The statue of Diadoumenos, located in the Metropolitan Museum of Art in New York City, is a copy of a Greek bronze statue dating ca. 430 BCE made by the well-known Greek sculptor Polykleitos. The Metropolitan Museum’s Diadoumenos is a marble statue depicting a young man adorning his head with a fillet, or a band, which was common practice after a winning an athletic contest. This copy of Polykleitos’ masterpiece was created by an unknown Roman artist between 69-96 A.D. and stands approximately 73 inches tall. The statue is located in the Greek and Roman section of the Metropolitan Museum.
In this post, I will explain how Polykleitos idealizes human beauty by the use of ideal proportions of the human figure in the Diadoumenos.
When you take a close observation, you can notice that the most striking part of the statue is its face. In fact, the sculpture has rendered the Diadoumenos’ face expressionless. This facial expression is in clear contradiction with its stature of winning athlete. The athlete is looking down as its avoiding any eye contact. We are expecting the athlete to bear a celebrating facial expression or any emotional face that will express strength or victory over opponents. In fact, the sculptor, by carving this emotionless face is sending us a clear message that he will be conveying a different message through this statue.
As we take another close look at the Diadoumenos’ face, we notice that his eyelids are sharply carved boarded by nicely carved lashes that are almost idealistic. The mouth of the athlete is straight with transverse incisions on the lower lip that add to its beauty. The plane of the cheeks of the athlete is gently undulating and its chin is nicely dimpled. As we can notice the athlete depicted in this sculpture is youthful. All these facial features give an impression of rich harmony. At this point, we clearly understand that the sculpture is putting an emphasis on the idealistic facial beauty of the Diadoumenos by showing the harmonious proportion of its features.
The most important element of this statue is its posture. The athlete is in a free-standing position, therefore the figure does not need to lean against anything to hold itself up. By using this posture, Polykleitos allows the viewer to see the figure from multiple perspectives. The Diadoumenos stands in contrapposto position. As a result, one part of the athlete figure is turned in opposition to another and it creates a type of counterbalance. The athlete body weight is on his right leg and it creates an idea of tension on his right side and relaxation on his left side. This position makes it appear as if the figure has paused for a moment and is on the verge of stepping forward. Standing this way, the body parts of the athletes are made more visible and seem to be in action.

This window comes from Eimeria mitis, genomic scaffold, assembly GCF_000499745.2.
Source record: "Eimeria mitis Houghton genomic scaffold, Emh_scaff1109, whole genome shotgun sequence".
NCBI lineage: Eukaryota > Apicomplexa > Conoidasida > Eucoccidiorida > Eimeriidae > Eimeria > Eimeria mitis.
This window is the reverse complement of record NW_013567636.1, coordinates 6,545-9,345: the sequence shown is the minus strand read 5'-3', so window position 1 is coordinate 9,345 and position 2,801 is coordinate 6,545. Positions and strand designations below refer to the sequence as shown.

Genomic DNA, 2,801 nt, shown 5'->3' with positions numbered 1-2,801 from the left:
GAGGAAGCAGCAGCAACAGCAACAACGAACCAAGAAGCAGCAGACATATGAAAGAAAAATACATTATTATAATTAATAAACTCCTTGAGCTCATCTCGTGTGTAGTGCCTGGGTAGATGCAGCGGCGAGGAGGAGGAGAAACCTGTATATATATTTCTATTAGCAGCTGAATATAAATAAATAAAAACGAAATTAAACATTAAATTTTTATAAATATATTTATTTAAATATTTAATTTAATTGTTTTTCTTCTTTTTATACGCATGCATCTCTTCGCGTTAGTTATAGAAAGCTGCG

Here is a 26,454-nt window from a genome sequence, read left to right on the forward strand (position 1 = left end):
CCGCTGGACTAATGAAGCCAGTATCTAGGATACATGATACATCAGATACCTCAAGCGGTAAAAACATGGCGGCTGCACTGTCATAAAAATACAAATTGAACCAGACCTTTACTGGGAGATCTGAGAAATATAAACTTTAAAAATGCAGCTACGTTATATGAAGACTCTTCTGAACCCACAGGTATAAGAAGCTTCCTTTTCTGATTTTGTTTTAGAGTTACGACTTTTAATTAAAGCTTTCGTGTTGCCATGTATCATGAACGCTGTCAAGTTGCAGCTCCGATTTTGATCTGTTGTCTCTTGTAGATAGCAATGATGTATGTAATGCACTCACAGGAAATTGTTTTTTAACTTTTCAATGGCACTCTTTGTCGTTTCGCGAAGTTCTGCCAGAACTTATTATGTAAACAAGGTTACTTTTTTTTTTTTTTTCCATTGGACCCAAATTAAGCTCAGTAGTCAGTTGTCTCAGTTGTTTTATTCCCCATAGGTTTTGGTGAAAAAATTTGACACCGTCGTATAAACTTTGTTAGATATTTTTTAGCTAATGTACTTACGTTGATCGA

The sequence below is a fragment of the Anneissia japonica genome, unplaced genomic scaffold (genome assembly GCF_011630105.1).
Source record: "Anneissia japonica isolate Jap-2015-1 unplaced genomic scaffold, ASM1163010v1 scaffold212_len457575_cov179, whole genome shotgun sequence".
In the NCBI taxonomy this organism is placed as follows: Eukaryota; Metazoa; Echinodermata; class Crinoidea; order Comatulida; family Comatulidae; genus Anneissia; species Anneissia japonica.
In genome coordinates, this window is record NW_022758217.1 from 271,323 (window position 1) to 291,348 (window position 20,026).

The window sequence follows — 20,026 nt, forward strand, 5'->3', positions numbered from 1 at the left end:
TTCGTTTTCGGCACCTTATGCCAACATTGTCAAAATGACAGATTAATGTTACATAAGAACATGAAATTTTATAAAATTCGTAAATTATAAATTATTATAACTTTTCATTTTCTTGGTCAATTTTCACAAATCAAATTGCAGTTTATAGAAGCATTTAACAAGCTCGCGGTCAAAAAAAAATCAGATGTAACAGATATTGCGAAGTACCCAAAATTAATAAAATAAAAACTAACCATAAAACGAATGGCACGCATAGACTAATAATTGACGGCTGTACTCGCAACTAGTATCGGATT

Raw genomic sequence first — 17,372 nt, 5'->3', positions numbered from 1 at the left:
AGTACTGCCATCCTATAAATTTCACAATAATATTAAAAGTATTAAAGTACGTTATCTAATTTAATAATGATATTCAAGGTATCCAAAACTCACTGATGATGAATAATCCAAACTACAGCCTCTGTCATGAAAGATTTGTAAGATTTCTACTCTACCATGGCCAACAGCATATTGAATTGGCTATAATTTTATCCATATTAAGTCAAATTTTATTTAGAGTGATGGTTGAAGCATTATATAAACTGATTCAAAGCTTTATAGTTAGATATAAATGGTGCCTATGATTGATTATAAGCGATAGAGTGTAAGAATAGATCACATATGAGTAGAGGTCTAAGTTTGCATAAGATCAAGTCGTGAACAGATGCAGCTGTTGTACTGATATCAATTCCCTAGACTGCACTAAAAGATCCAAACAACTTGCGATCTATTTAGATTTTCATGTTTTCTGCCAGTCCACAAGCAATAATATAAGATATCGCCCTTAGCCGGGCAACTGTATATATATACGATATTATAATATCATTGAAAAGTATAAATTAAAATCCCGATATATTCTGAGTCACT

The athlete’s right arm is lower than his left to overturn the bent leg on his left side and conversely. The Diaoumenos’ thorax and pelvis also lean in conflicting directions to set up a contrast in the torso. We can clearly see that Polykleitos’ intention was to create a perfect harmony with this figure. In this sculpture, an emphasis is put on a mixture of relaxation and tension. The special attention, Polykleitos gives to the proportions of the body and the manner it stood conveys an idea of elegance.
When we take a close look at the carving of the body parts, can easily see that there are rendered in a naturalistic manner as they appear perfectly shaped. The body texture seems smooth as we can see that the athlete has no pilosity on its body. The body parts are clearly visible.
Despite the inclination the athlete, one can see that his body can be divided into two perfectly symmetrical parts. The muscle of the right arm of the athlete is highlighted and expresses its masculinity. The chest of the athlete is perfectly highlighted with aesthetically rounded shapes. The thorax of the athlete is highlighted by pelvic lines which gives a sensual character to its body. The legs of the athlete are sculpted with great conciseness, which adds to their beauty. Both legs are perfectly identical in their texture despite their opposing position.
Instead of focusing on giving a facial expression to the Diadoumenos, Polykleitos focus instead on expressing beauty through the use of ideal proportions of the body. The effect of the Diadoumenos as a whole is undoubtedly harmonious. By analyzing this statue, we find out that expressing the ideal beauty could be achieved by interpreting as an anatomically coherent entity with an emphasis on proportions.